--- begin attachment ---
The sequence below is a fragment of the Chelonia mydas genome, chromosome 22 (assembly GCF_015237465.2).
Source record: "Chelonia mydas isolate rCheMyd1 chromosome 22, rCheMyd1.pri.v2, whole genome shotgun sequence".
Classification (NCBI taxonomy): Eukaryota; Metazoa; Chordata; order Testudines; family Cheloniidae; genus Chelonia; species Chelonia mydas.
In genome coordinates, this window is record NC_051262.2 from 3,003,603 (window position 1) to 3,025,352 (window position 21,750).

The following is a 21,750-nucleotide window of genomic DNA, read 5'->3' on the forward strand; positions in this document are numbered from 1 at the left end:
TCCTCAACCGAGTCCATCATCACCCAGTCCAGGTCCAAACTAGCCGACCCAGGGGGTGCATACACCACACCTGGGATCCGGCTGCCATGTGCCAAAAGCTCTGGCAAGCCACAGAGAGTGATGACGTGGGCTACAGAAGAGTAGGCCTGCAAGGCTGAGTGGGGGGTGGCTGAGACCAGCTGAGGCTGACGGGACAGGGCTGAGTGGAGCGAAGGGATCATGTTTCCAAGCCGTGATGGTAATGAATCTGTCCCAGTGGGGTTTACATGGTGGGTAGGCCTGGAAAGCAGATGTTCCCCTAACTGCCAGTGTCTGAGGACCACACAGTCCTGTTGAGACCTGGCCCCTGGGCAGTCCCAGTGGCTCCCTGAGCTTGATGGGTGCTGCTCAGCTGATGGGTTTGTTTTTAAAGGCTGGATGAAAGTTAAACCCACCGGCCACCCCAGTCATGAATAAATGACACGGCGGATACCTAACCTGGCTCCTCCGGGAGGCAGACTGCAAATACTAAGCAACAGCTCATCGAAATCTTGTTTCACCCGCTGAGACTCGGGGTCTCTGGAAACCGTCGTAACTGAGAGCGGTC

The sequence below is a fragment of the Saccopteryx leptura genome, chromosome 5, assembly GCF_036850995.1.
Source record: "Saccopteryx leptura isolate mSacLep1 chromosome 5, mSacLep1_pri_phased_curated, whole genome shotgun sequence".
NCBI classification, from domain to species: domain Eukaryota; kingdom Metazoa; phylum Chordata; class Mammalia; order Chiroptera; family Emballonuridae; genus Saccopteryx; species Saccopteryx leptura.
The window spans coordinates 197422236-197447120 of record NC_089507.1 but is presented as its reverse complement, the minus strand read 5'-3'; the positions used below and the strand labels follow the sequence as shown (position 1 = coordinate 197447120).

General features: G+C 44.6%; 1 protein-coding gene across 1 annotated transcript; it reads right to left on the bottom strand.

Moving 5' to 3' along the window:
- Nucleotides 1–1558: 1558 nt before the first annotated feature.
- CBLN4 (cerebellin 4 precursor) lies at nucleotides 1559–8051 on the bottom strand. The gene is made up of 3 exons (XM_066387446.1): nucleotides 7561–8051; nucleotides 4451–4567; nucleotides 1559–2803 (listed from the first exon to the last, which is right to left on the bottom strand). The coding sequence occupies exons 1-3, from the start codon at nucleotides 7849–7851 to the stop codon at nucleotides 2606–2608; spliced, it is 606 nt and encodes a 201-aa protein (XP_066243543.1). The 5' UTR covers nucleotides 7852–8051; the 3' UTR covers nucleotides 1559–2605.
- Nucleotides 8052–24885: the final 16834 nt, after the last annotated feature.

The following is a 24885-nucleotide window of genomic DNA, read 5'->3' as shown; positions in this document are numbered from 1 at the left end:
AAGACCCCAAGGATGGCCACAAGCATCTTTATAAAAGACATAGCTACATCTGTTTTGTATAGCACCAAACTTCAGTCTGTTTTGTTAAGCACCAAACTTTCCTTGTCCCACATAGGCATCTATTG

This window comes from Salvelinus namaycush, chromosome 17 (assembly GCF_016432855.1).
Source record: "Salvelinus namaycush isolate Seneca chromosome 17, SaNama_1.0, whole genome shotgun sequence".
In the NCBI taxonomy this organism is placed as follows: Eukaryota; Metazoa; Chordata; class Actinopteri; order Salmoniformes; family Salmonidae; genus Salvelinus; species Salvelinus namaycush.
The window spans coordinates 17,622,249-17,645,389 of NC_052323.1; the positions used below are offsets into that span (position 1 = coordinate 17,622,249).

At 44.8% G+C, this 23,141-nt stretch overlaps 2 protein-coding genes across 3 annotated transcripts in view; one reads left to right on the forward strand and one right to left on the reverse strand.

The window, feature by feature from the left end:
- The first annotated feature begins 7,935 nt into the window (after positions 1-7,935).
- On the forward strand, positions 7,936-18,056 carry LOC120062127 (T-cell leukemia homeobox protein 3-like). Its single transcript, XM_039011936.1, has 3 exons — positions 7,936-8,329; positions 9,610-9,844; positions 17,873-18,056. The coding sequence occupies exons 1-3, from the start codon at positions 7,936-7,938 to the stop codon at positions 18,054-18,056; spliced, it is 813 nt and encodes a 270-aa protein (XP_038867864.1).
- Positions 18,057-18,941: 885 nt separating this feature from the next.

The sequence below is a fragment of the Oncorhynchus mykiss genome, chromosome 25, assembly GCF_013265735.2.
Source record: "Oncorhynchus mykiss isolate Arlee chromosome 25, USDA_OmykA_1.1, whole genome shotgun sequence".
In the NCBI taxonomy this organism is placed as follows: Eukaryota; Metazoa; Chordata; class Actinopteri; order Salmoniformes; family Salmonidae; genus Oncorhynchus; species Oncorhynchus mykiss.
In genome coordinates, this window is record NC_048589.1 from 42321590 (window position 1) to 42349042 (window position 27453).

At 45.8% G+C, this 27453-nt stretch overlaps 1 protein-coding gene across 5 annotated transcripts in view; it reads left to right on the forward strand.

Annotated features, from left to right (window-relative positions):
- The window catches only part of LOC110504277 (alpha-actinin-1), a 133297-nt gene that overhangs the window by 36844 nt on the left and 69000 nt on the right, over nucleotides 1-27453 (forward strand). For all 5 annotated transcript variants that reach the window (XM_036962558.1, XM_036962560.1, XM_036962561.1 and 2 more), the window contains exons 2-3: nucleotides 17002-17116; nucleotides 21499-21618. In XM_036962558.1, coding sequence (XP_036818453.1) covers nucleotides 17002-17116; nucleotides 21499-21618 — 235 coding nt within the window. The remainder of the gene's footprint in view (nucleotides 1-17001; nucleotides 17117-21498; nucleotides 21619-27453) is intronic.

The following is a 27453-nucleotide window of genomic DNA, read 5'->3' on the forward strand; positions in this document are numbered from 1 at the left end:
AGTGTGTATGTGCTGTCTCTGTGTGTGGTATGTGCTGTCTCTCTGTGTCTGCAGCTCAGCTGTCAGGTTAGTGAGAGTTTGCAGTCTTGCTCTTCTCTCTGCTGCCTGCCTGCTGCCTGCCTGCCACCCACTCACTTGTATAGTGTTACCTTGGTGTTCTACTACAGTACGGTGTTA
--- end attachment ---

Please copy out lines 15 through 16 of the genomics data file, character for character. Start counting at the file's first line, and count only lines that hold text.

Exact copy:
- Nucleotides 8052–24885: the final 16834 nt, after the last annotated feature.

The following is a 24885-nucleotide window of genomic DNA, read 5'->3' as shown; positions in this document are numbered from 1 at the left end: